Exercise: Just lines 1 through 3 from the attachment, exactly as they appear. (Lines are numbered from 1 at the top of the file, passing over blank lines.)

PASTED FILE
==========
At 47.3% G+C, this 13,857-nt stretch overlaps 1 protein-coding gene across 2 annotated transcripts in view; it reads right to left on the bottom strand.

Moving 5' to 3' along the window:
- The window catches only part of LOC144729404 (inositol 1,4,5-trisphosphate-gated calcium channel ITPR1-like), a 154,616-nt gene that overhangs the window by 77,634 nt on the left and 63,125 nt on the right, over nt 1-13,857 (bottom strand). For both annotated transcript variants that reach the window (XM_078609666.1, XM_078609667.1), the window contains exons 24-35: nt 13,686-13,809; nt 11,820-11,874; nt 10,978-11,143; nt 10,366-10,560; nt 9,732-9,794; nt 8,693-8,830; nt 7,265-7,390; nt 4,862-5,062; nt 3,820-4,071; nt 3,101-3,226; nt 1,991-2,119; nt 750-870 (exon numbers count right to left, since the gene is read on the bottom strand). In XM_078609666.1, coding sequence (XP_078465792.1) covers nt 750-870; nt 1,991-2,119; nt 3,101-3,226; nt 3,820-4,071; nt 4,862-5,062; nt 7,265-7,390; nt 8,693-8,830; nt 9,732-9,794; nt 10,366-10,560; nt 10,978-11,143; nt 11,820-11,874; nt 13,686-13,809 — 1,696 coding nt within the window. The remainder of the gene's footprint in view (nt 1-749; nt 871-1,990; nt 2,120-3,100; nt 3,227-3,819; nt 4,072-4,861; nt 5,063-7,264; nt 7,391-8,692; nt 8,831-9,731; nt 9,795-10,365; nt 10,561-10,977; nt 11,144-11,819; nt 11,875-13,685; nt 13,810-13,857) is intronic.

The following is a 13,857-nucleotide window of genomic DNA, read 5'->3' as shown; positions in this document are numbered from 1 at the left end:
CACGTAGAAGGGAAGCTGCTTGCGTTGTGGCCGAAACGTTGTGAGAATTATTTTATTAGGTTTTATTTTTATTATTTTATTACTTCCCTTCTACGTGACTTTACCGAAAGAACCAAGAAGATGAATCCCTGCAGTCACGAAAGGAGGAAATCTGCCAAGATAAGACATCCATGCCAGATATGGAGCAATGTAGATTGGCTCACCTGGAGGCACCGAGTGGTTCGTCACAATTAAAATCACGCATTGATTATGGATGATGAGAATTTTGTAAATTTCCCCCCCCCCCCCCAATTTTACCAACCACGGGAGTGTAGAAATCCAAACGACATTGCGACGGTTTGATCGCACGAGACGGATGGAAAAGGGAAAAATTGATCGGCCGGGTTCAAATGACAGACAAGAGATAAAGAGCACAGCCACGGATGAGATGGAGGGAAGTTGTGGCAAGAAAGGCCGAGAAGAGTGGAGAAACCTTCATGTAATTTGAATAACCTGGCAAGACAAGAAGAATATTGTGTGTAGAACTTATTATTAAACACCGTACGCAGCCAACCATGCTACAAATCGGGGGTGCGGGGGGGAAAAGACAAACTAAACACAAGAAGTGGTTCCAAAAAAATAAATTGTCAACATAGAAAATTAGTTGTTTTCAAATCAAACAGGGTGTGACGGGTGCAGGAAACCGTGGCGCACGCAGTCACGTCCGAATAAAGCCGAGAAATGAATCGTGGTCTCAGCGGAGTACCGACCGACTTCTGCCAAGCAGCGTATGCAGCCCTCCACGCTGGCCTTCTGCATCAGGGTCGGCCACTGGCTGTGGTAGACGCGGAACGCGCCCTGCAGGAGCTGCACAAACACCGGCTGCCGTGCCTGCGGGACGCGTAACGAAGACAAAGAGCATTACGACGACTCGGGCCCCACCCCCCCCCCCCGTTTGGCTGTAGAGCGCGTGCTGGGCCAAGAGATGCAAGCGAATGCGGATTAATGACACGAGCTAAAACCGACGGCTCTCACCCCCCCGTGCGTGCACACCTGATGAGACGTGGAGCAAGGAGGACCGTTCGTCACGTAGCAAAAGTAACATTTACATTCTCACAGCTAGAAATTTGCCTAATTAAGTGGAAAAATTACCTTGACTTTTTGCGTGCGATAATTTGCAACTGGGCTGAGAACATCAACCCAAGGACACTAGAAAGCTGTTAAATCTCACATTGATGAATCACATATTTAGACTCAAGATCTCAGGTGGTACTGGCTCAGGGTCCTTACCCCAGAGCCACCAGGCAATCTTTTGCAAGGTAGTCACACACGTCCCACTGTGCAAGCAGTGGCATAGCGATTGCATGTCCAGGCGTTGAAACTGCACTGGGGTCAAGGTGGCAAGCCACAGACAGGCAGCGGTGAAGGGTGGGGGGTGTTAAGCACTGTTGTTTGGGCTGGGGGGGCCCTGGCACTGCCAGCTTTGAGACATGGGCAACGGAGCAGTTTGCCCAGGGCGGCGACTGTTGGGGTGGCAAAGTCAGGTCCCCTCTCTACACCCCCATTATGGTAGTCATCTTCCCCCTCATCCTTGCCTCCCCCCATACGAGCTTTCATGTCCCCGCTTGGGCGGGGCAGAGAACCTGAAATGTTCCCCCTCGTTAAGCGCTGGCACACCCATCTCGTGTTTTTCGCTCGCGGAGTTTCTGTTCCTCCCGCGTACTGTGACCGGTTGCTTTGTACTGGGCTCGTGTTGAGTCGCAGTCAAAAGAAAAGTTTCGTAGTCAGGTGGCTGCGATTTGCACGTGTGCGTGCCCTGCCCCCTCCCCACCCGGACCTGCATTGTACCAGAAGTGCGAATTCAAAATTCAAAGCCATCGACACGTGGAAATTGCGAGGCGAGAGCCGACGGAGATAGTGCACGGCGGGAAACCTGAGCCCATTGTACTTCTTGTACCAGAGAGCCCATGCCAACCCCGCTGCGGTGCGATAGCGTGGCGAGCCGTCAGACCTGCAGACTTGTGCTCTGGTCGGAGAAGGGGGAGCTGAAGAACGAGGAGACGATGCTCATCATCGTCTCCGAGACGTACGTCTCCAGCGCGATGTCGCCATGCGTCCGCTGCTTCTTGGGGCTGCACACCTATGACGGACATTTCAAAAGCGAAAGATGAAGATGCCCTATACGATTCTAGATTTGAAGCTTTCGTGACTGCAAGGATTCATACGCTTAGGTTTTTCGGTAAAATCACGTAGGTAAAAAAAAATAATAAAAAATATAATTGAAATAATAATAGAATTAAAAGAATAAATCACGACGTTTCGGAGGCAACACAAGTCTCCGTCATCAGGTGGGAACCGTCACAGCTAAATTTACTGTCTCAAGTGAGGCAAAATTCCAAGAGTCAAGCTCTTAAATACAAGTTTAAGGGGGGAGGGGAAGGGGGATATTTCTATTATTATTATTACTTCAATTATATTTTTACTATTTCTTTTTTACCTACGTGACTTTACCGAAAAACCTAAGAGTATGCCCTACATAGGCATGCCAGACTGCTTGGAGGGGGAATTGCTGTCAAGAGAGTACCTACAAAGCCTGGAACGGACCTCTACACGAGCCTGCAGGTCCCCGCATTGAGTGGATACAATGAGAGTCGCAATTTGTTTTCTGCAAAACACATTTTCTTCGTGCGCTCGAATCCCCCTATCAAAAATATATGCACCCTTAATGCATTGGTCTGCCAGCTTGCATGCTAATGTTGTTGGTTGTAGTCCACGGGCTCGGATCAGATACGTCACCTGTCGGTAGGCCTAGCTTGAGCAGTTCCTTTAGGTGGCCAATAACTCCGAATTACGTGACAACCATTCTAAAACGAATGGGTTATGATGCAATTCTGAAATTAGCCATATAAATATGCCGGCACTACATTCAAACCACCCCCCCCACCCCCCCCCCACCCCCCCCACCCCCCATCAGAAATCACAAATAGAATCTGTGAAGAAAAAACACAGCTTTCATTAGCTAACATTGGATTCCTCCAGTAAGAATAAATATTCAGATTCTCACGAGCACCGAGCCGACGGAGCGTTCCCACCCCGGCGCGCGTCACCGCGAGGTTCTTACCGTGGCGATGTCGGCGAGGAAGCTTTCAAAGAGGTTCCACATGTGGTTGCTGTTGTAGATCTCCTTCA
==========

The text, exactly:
At 47.3% G+C, this 13,857-nt stretch overlaps 1 protein-coding gene across 2 annotated transcripts in view; it reads right to left on the bottom strand.

Moving 5' to 3' along the window:
- The window catches only part of LOC144729404 (inositol 1,4,5-trisphosphate-gated calcium channel ITPR1-like), a 154,616-nt gene that overhangs the window by 77,634 nt on the left and 63,125 nt on the right, over nt 1-13,857 (bottom strand). For both annotated transcript variants that reach the window (XM_078609666.1, XM_078609667.1), the window contains exons 24-35: nt 13,686-13,809; nt 11,820-11,874; nt 10,978-11,143; nt 10,366-10,560; nt 9,732-9,794; nt 8,693-8,830; nt 7,265-7,390; nt 4,862-5,062; nt 3,820-4,071; nt 3,101-3,226; nt 1,991-2,119; nt 750-870 (exon numbers count right to left, since the gene is read on the bottom strand). In XM_078609666.1, coding sequence (XP_078465792.1) covers nt 750-870; nt 1,991-2,119; nt 3,101-3,226; nt 3,820-4,071; nt 4,862-5,062; nt 7,265-7,390; nt 8,693-8,830; nt 9,732-9,794; nt 10,366-10,560; nt 10,978-11,143; nt 11,820-11,874; nt 13,686-13,809 — 1,696 coding nt within the window. The remainder of the gene's footprint in view (nt 1-749; nt 871-1,990; nt 2,120-3,100; nt 3,227-3,819; nt 4,072-4,861; nt 5,063-7,264; nt 7,391-8,692; nt 8,831-9,731; nt 9,795-10,365; nt 10,561-10,977; nt 11,144-11,819; nt 11,875-13,685; nt 13,810-13,857) is intronic.